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Stop Trying to Understand, and Believe!

Appearances Deceiving
By Rev. Dr. Fritz Ritsch
Easter Day, 2015
John 20: 1-18
Isaiah 25: 6-9

How do we believe what we don’t understand?

That’s what happens to the disciple who loved Jesus when he entered the tomb and saw Jesus’ shroud lying there where Jesus’ body had once lain. The Bible says, “He saw and believed,” but then adds, “They still did not understand from Scripture that Jesus had to rise from the dead.” So the disciple who entered the tomb—John, the gospel writer—believes, even though he doesn’t understand. Apparently his theology is not sufficient to cope with what he is experiencing. Apparently he doesn’t fully grasp the intricacies of the Chalcedonian Definition of the Dual Nature of Jesus, or the Five Points of Calvinism. Worse, he doesn’t understand the most basic, basic, core principle of Christianity: the actual resurrection of Jesus our Lord. John, the apostle, the Gospel writer, the Disciple who Jesus loved, John himself doesn’t understand that Jesus is raised from the dead!

And yet, he believes.Read More »Stop Trying to Understand, and Believe!

Easter: Jesus Rose


by Rev. Dr. Fritz Ritsch

John 20: 19-31


Jesuss resurrection is the beginning of Gods new project not to snatch people away from earth to heaven but to colonize earth with the life of heaven.  That, after all, is what the Lords Prayer is about.N. T. Wright (b. 1948), Surprised by Hope: Rethinking Heaven, the Resurrection and the Mission of the Church


Today we celebrate Easter. Easter is the most important Christian holy day, because this is the day that we remember that Jesus rose from the dead. He was dead, but God raised Him from the dead.  This past week We have been reflecting on Jesus’ suffering and death. Often our focus is his life and teachings. none of that is in itself particularly unique. Other wise people have taught. Other miracle workers have healed. Other martyrs have suffered and died. Perhaps He should have been remembered, if He was remembered at all, as one among many great teachers of history.

But He rose from the dead. That changes everything.Read More »Easter: Jesus Rose

Don’t Be Afraid: God Loves You

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We Are Risen Indeed!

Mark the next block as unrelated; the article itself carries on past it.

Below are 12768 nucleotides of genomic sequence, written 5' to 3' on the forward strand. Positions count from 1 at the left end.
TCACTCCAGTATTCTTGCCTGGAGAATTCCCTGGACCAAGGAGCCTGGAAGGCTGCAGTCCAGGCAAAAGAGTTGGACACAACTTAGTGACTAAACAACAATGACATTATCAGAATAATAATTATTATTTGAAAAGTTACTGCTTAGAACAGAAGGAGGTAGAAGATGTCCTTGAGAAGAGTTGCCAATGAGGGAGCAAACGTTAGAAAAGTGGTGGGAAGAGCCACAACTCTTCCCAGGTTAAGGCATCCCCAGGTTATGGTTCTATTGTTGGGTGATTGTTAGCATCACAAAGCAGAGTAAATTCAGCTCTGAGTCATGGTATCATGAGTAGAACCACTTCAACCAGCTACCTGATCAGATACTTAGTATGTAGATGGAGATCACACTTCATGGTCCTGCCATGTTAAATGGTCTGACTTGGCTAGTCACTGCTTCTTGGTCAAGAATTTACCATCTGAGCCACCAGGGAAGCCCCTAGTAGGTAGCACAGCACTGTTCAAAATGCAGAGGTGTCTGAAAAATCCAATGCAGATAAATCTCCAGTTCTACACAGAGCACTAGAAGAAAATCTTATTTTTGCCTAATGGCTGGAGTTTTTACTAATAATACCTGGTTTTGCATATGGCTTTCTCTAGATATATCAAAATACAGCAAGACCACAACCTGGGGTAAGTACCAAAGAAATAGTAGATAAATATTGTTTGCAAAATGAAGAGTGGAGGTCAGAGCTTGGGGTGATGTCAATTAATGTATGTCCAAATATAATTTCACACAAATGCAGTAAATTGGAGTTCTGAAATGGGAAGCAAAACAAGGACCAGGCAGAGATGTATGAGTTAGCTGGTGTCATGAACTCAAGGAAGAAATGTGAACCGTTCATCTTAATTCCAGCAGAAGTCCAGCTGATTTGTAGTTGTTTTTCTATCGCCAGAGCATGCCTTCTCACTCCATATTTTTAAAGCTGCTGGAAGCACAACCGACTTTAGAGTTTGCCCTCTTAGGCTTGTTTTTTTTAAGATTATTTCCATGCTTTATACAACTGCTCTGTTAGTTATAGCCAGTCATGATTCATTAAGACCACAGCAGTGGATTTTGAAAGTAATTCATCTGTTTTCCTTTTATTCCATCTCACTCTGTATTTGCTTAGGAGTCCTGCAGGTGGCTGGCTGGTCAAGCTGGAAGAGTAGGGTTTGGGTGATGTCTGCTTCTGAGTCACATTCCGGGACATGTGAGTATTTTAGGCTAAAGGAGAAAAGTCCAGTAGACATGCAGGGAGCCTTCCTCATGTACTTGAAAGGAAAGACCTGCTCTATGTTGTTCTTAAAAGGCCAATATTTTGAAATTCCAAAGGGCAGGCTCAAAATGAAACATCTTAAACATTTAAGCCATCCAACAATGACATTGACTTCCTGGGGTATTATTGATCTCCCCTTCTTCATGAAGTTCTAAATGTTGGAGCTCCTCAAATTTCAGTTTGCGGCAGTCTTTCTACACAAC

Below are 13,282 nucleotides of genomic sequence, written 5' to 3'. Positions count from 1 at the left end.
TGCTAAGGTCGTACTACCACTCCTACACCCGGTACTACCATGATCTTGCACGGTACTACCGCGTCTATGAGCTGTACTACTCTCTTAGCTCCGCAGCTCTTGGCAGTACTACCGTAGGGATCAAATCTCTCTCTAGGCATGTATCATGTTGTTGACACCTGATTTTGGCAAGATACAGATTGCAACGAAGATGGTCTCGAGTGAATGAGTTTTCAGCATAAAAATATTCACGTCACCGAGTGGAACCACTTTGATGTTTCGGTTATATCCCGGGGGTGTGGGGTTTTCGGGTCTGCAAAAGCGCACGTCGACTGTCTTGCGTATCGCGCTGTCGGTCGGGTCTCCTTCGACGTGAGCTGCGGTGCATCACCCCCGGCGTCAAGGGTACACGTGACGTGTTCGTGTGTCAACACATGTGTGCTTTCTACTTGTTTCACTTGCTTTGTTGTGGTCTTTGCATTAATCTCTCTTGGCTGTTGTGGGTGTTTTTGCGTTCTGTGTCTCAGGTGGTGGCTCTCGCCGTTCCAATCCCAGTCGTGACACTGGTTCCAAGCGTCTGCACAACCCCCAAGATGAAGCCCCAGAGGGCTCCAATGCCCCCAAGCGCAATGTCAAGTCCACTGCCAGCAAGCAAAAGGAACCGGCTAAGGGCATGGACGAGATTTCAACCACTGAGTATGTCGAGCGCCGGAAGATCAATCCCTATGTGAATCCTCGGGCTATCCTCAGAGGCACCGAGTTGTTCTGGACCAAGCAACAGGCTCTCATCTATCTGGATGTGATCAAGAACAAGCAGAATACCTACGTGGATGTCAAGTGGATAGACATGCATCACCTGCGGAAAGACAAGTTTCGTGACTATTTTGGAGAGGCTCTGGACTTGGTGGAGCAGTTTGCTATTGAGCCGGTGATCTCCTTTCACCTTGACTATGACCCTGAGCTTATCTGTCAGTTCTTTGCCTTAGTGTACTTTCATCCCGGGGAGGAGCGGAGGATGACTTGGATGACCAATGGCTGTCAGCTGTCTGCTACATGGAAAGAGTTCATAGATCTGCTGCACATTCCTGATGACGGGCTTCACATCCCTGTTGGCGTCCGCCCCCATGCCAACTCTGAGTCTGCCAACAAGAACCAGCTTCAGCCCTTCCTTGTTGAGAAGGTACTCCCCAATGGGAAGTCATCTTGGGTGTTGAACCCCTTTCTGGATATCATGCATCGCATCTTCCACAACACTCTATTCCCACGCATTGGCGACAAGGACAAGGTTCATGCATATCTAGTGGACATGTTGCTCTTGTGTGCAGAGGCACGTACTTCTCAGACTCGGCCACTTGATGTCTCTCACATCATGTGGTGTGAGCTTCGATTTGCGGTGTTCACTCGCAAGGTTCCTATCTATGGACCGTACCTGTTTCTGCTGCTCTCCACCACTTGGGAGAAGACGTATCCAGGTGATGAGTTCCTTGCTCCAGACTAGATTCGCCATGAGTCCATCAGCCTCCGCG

Matthew 28: 1-10

By Rev. Dr. Fritz Ritsch

Easter Day, 2013


Holy Jesus, I hear God’s mighty “Yes!” in your Resurrection. You invite me to live also, and I want to say “Yes!” to you. Take me out of the tomb that imprisons me: lead me into the morning of new life, and walk with me wherever your love may lead.

Peter Storey, Listening at Golgotha

 Mary Magdalene and “the other Mary,” probably Mary the mother of James, go to the tomb on Easter day, and what they aren’t expecting– is Easter.

They are expecting to find a tomb guarded by soldiers. They expect to find a great stone rolled in front of the grave. They expect to find Jesus in there, even more dead as He was a couple of days before.

Read More »Don’t Be Afraid: God Loves You

Easter Sunday: Go and Tell

Isaiah 25: 6-10

Mark 16: 1-8

By Rev. Dr. Fritz Ritsch, Pastor

April 8, 2012

St. Stephen Presbyterian Church

Fort Worth, TX

 “And the disciples all deserted him,” Mark tells us. First, Jesus told them to watch and pray with him, but they didn’t know how, so they fell asleep. Then the soldiers came and Jesus told them they couldn’t defend him with swords, and they didn’t know what to do, so they ran. The other gospels bear out that the disciples were so frightened that they were hidden away in a locked room. They left their Lord to die on a cross, alone.Read More »Easter Sunday: Go and Tell

The Politics of Death: The Mystery of Pontius Pilate’s Strange Behavior

John 18: 33-19: 16

Passion/Palm Sunday

St. Stephen Presbyterian Church

Fort Worth, TX

April 1, 2012

Rev. Dr. Fritz Ritsch, Preacher


The names are familiar, even if you are not a churchgoer at all: Pilate. Caiaphas. Jesus. The three main characters who comprise a First Century version of “Law and Order:” Jesus, the accused traitor, insurgent and potential rebellion leader. Caiaphas, high priest, arresting officer, and prosecuting attorney. And Pilate, Roman magistrate, judge.Read More »The Politics of Death: The Mystery of Pontius Pilate’s Strange Behavior